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Former Chiefs coach Marty Schottenheimer featured in NFL Network documentary

Updated: 2013-12-18T14:36:24Z

By RANDY COVITZ

The Kansas City Star

It was coincidental, but totally appropriate, that NFL Network aired “Marty Schottenheimer: A Football Life” during the week the Chiefs clinched a playoff bid.

The profile of Schottenheimer, who guided the Chiefs to nine winning seasons, including seven playoff appearances, during 1989-98 aired Tuesday night on NFL Network. It will be replayed at 3 p.m. Wednesday and at 4 p.m. and 9 p.m. on Saturday.

The show chronicled the many triumphs and devastating postseason defeats that marked Schottenheimer’s 21 years as an NFL head coach.

Schottenheimer, who ranks fifth with 200 regular-season NFL wins, has often said his 10 seasons in Kansas City were his favorite.

And in a poignant moment when talking about his decision to resign as the Chiefs coach following a difficult 7-9 season in 1998, Schottenheimer made a tearful revelation.

“It was the biggest mistake I ever made in football,” he said of leaving the Chiefs.

But Schottenheimer, now 70, had few regrets about his career, even though he fell so excruciatingly short of winning a Super Bowl.

“Each given day that we played and lost, they played better than we did, and when it’s over, there are no re-dos,” he said during the show, surrounded with his family at his home on Lake Norman, outside Charlotte, N.C.

“Do I like it? Hell no, I don’t like it. But that’s what it us. and you know what? You learn how to deal with that kind of stuff because that’s what life is all about.”

The 60-minute show offers plenty of footage from Schottenheimer’s time in Kansas City, including his trademark pep talks right before the team took the field.

His recurring “There’s a gleam … !” comes from the reflection that can be seen on the Vince Lombardi Trophy, which goes to the Super Bowl winner.

His mantra of “One play at a time …” came from Schottenheimer’s days as a player, when he whiffed on a tackle of Joe Namath, his western Pennsylvania buddy. Letting the missed tackle bother him affected Schottenheimer’s performance on the rest of a Jets scoring drive, and he vowed never to let that happen again.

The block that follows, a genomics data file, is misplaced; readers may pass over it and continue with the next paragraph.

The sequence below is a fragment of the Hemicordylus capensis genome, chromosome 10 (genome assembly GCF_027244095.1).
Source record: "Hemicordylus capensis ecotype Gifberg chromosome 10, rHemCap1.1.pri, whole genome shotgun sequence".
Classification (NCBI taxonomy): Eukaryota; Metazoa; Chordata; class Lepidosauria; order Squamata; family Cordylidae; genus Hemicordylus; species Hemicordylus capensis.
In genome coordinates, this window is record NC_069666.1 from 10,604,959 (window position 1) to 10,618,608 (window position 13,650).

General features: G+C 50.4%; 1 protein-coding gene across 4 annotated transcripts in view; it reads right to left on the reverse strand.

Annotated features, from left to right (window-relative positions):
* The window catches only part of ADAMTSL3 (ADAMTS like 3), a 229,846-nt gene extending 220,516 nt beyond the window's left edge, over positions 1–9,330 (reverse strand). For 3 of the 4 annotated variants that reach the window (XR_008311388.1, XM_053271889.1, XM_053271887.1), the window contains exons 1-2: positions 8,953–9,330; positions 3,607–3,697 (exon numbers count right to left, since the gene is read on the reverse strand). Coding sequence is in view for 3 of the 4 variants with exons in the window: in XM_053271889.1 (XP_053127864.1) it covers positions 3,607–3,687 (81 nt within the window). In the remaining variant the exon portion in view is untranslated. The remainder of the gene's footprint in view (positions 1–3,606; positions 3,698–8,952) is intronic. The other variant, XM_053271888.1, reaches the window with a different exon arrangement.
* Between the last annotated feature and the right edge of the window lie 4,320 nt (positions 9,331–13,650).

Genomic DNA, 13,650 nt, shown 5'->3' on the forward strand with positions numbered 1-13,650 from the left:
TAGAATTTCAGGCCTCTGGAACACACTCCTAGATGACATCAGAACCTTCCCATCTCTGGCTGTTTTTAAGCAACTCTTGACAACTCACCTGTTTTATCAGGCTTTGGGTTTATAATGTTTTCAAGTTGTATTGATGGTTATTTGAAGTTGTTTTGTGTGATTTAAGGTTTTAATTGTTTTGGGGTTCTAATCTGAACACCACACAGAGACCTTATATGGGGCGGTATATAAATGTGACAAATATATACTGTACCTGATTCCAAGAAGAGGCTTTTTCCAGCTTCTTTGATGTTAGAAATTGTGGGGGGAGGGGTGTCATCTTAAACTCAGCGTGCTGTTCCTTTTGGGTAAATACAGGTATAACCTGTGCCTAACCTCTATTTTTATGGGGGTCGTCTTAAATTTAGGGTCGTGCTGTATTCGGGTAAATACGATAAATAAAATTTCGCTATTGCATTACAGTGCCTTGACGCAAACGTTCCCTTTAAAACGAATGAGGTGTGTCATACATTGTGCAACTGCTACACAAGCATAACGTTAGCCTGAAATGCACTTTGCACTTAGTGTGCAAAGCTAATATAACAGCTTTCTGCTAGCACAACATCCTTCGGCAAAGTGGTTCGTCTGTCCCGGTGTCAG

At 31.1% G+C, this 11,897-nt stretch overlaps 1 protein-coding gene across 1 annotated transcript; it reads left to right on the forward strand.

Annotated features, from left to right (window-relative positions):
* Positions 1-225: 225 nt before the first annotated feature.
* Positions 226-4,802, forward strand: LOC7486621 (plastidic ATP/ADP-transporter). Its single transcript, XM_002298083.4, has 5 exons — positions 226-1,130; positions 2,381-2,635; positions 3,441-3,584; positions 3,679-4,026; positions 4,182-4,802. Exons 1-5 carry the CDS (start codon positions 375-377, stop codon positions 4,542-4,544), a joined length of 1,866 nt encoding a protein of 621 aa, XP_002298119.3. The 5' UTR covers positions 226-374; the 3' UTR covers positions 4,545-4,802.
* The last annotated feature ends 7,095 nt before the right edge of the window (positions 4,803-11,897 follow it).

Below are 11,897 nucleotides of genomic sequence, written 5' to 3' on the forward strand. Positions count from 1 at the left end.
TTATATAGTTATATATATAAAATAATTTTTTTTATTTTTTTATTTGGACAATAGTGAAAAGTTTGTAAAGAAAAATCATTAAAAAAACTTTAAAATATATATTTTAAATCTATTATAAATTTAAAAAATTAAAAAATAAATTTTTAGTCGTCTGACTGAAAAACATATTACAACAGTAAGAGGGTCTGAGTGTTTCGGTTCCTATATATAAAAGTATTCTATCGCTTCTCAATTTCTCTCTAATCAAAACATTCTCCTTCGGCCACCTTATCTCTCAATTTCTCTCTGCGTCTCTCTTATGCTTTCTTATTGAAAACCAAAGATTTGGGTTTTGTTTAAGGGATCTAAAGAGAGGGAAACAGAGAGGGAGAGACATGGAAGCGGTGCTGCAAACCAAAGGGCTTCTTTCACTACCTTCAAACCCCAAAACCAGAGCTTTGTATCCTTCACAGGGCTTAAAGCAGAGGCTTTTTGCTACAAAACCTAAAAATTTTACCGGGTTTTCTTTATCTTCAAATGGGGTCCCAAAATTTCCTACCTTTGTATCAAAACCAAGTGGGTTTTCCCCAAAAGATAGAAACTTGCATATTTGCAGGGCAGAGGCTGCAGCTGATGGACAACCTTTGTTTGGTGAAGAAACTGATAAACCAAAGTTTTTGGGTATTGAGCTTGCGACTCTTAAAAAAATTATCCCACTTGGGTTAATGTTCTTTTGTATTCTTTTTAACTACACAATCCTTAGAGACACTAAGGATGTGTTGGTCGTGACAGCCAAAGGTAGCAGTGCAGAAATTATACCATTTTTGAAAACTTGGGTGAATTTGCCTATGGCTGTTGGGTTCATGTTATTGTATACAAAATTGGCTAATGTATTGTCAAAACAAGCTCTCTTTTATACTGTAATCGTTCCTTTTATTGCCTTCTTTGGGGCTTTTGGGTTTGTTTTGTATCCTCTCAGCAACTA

And his definition of Martyball was expressed by former Chargers running back LaDainian Tomlinson: “Power football, that’s Martyball. Run it, and run it and run it again. Then, OK, we can throw a pass. But after that pass, run it, and run it again, and that’s Martyball, to wear you down. Marty once told me, when he’s dead and gone, he wants ‘Power’ on his tombstone.”

Schottenheimer, always the taskmaster and teacher, defined Martyball this way: “At the end of the day, Martyball is finding out what your players do best and do that. If running is what you do best, which is generally what we did best … if the passing game was better than the running game, do that. That gives you a far greater chance of succeeding. … it’s all about winning.”

Schottenheimer’s Cleveland Browns teams were victims of “The Drive” by John Elway in the 1986 AFC championship game and “The Fumble” by Earnest Byner in the 1987 AFC championship game; and the fans’ frustration led to threats against his family.

There was no such wrath in Kansas City, where fans celebrated the Chiefs’ revival in the ’90s, and the program depicts grown men in shorts and high stockings dancing the “Schottenheimer Polka.”

The arrival of Joe Montana and Marcus Allen in 1993 helped the Chiefs to the last two playoff wins the franchise has enjoyed. But they lost the 1993 AFC championship game at Buffalo, and that was followed by painful playoff losses by 13-3 Chiefs teams at home to Indianapolis in 1995, when Lin Elliott missed three field goals; and to Denver in 1997 when quarterback Elvis Grbac froze on a last-minute drive.

“If you go into that arena, there’s only going to be one who comes out happy,” Schottenheimer said. “We ended up being the unhappy one.”

Schottenheimer, “burned out,’ by his own admission, resigned with the Chiefs after the 1998 season that was marred by the Monday Night meltdown against Denver, and after one season at Washington, spent 2002-06 at San Diego, where he was NFL coach of the year following a 14-2 season.

But that playoff run was short-circuited by a boneheaded play by defensive back Marlon McCree, who intercepted a last-gasp, fourth-quarter pass by New England’s Tom Brady, and instead of falling to the ground, tried to run with the ball. McCree was stripped of the ball, and the Patriots recovered and capitalized with a game-winning touchdown.

Remarkably, NFL Films showed Schottenheimer before the game instructing his defensive backs to fall to the ground in such a situation.

That would be Schottenheimer’s last game as an NFL head coach. He lost a power struggle with general manager A.J. Smith and was let go despite the 14-2 season and returned to North Carolina, where he and his wife, Pat, enjoy boating, golfing and doting on their grandchildren.

As for as not achieving the gleam of a Super Bowl?

“The worst thing anybody can do is spend time worrying about something they missed out on,” said Schottenheimer, 5-13 in postseason games. “Disappointed sure, but I never let it consume me. It’s been a great journey. I’m very proud what we were able to do in our coaching career.”

To reach Randy Covitz, call 816-234-4796 or send email to rcovitz@kcstar.com. Follow him at twitter.com/randycovitz.

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